Student Interview with Plant Expert – Jason Davis of Sweetgale Meadworks

Student Interview with Plant Expert – Jason Davis of Sweetgale Meadworks

Interviewing a plant expert is one of the course assignments of Applied EBOT 250 and 251. The following interview was conducted by Sundance Visser during EBOT 251, Applied Ethnobotany Spring and is part of her own project on fermentation with berries.

Bottles of mead from Sweetgale Meadworks, Homer, AK, Accessed 2/5/21 from

Jason Davis

Sweetgale Meadworks in Homer, Alaska

Interview: 1/27/21 (lightly edited for length and clarity)

Sweetgale Meadworks is a local (Homer, AK) meadery serving small-batch meads and ciders. Everything, seriously everything, in the product is local. Jason was very generous with his time and knowledge and talked with me for an hour (with masks on and from a distance). He has created a bright space in the middle of a challenging winter. He keeps two fires outside (one burning local spruce wood and one backup propane for busy days) ready for customers to cozy up to and enjoy a drink. Inside, the room is warm and colorful with local art by Valisa Higman, a rotating menu, and an oud (a Middle Eastern predecessor of the European lute) in the background. He answered all my questions and more with candor and great detail. His background in biology shines through, as well as his practicality and humor.

Art by Valisa Higman, Seldovia, AK, Retrieved 2/6/21 from

Introduce yourself and tell me why you decided to use wild yeast in your meads.

I got into winemaking when living on the Mediterranean. This concept of natural wines (using organic grapes fermented with nothing but the wild yeast that lives on them) was becoming popular. We decided to make some, and my daughter was two at the time helped stomp the grapes. It was so easy and delicious. We did that for 10 years. When our family relocated to Homer, I wasn’t interested in shipping up grape juice, so I decided not to make wine. I started keeping bees in high school, and I got going again back in Homer. We moved into a house with a big raspberry patch, and I started thinking about berry wines. Raspberry wines are highly regarded, the closest to so-called real wine. I got excited by the idea of making raspberry wine. The main ingredient by far is white sugar. It didn’t seem appealing to me. I thought I could take the honey from my bees and try using that in the place of white sugar. I didn’t really want to order yeast from France as you would typically do. The winemaking books in America tell you not to even try to use wild yeast because it will taste bad. We’re not like the Europeans who have been making wine for centuries and have all this wine yeast in the air. I also do a lot of sourdough and fermenting vegetables. I thought to myself that if you could get a starter going the way you do with sourdough, I don’t see why it would have off-flavors. If you make your own sourdough starter, at first it will taste nasty. You take a little bit and freshen it up with more flour and water over and over so only the most active and efficient yeast are there. And then you have a really yummy fresh-tasting sourdough. At first, I started making little batches of wine with raspberries, a little honey, and a lot of water. After a couple of days, I would take a little of that as my starter and I would do it again. After a while, it got to where I would take a teaspoon and put it in a new mix, and it would be fizzing in 24 hours! So I had my starter. I was making one bottle at a time in my house. Pretty soon I had a blackcurrant and a raspberry going, and I had two separate yeast strains. Those are my two favorites. The neighbors loved it. I gave bottles away. So eventually people wanted to buy it from me. In Alaska, you can sell up to $25,000-worth of stuff that you make in your home without a special kitchen, so I was hoping there would be something like that for wine or mead. There is for kombucha, but for mead and wine, you can’t sell one bottle unless you have a license to be a winery. In order to do that you have to have control of a kitchen that’s licensed by the Department of Environmental Conservation (DEC) that’s in an industrial zone and separate from your home. All of a sudden, the only way I could make wine to sell was to buy a place in downtown Homer that had a kitchen.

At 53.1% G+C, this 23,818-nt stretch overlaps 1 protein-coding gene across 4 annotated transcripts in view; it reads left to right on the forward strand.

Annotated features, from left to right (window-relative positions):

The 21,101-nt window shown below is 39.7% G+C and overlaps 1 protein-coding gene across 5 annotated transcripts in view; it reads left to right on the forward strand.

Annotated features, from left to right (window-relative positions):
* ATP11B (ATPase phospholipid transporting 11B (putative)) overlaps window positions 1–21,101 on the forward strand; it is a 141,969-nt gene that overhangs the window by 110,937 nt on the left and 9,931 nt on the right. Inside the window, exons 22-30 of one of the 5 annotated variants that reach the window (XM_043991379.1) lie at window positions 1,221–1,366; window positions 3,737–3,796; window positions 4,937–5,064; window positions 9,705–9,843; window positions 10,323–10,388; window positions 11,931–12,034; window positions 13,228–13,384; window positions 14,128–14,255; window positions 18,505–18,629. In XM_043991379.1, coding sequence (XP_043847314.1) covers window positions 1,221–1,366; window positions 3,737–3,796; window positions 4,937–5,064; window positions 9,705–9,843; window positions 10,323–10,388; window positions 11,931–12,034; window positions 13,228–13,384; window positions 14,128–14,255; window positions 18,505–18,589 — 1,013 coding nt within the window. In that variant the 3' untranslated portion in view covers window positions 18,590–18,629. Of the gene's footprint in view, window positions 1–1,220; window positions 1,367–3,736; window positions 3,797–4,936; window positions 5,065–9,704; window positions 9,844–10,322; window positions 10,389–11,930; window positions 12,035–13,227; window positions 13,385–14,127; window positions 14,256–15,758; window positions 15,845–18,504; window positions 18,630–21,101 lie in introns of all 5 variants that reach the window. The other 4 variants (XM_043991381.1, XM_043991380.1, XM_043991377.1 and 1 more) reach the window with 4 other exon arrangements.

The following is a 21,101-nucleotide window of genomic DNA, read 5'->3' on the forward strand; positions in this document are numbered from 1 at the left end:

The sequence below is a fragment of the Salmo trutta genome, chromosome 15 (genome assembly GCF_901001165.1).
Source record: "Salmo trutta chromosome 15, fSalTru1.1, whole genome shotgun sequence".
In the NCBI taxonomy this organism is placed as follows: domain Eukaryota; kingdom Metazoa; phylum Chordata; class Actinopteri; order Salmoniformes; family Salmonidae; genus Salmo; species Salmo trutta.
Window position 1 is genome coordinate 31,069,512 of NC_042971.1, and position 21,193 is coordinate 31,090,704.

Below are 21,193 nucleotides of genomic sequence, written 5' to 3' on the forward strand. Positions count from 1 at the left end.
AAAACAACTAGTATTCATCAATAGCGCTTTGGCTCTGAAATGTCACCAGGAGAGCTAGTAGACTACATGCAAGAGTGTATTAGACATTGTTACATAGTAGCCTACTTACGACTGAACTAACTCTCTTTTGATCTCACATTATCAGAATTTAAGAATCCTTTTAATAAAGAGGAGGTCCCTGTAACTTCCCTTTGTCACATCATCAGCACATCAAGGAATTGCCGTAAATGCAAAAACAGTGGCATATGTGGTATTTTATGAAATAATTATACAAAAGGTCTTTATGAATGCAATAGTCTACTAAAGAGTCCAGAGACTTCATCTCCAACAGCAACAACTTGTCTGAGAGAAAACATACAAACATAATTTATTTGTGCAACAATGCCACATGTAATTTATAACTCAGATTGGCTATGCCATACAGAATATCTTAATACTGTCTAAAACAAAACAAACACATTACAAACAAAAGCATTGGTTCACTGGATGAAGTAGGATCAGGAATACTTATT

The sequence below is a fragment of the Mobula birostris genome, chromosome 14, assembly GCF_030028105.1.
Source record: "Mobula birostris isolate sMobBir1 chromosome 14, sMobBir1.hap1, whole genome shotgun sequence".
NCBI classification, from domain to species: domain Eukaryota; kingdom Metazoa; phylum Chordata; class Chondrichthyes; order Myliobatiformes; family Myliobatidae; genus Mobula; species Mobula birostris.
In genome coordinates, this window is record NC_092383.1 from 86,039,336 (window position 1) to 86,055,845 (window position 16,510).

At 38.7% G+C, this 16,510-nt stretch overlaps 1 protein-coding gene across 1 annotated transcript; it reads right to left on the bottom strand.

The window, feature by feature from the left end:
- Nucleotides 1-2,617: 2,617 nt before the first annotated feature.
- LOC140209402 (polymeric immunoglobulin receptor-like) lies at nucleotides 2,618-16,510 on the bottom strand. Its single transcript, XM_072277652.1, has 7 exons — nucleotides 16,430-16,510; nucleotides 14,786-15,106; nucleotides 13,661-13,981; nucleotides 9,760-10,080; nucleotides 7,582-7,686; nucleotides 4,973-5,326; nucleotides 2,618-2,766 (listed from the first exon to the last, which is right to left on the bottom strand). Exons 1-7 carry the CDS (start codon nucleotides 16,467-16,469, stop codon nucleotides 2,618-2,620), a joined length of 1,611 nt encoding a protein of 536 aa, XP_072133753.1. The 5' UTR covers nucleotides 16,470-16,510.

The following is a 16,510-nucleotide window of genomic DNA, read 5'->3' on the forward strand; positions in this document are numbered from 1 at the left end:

I like the idea of being local just in principle, but before I went commercial, I ordered some special champagne yeast from France that’s recommended for mead. I did a side-by-side fermentation thinking that the batch with the French yeast would come out better, but if it wasn’t a lot better, I was going to stick with local just because of the principle of being local and because it’s free. It was amazing! The nose on the local one was stronger; you could smell the berry 3 or 4 times more. So that’s also why, because it’s actually better!

What’s your favorite part of the process?

The beekeeping. I can’t wait for summer! I like the winemaking part as well, but it’s kind of mechanical. You fill a vat with water, dump in some honey and mix it up. You dump in some berries. You stir it once a day for 8 days, and you’re done. Growing and picking the berries, and keeping the bees, is exciting and fun. It is nice to be growing and cultivating something in the winter. But it’s not magical.

Science and magic. Do you find that you lean one way or the other, especially when considering the unpredictability of your inputs?

I am a biology major, so I have a science background. I would say that the only science aspect of what I do is to keep records of how many kilos of berries and honey I use. I adjust the honey to make 12% potential alcohol. Some honeys are more watery, so I have to add more. If you add more berries, the result is darker but not necessarily more delicious. So I write down my formula for the batch, and I keep all the batches numbered. You taste it two months after making it, so this way I can go back and see.

Sweetgale is a special plant. Can you tell me about it?